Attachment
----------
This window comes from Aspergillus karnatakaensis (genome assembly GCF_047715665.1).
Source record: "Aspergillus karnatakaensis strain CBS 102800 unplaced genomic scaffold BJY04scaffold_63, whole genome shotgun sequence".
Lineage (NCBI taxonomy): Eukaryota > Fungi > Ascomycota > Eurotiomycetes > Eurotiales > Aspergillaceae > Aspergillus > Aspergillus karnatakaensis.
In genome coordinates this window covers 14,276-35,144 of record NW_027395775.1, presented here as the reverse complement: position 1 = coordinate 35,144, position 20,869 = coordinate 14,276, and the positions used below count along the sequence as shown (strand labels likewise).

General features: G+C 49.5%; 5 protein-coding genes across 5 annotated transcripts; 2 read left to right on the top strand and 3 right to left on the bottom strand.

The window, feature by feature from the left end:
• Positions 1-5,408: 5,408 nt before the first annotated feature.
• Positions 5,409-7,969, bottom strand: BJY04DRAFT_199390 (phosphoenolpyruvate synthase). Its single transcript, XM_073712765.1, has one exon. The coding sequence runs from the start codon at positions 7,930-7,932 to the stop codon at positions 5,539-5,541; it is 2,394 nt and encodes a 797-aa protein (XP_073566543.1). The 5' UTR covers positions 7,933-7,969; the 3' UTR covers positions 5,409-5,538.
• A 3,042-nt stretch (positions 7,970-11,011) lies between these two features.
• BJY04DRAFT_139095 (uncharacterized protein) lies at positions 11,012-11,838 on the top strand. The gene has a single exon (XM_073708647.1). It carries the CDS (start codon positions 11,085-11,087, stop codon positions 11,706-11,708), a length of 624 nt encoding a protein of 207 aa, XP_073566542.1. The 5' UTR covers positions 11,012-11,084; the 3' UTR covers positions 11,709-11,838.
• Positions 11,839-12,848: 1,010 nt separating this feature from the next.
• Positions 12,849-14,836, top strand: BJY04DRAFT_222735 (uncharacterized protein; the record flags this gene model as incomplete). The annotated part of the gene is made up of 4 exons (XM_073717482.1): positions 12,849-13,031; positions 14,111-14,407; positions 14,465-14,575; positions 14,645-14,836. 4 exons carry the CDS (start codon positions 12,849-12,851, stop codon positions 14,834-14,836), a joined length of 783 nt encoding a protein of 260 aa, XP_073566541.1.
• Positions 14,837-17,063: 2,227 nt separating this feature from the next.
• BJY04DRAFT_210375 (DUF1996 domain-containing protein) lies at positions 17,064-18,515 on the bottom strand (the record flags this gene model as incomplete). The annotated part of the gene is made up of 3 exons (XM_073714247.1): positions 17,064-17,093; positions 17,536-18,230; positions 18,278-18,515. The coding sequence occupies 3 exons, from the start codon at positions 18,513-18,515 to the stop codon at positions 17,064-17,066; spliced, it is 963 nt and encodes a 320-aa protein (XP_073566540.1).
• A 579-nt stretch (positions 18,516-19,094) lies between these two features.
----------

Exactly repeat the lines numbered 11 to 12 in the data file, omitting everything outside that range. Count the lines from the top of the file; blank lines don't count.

• Positions 11,839-12,848: 1,010 nt separating this feature from the next.
• Positions 12,849-14,836, top strand: BJY04DRAFT_222735 (uncharacterized protein; the record flags this gene model as incomplete). The annotated part of the gene is made up of 4 exons (XM_073717482.1): positions 12,849-13,031; positions 14,111-14,407; positions 14,465-14,575; positions 14,645-14,836. 4 exons carry the CDS (start codon positions 12,849-12,851, stop codon positions 14,834-14,836), a joined length of 783 nt encoding a protein of 260 aa, XP_073566541.1.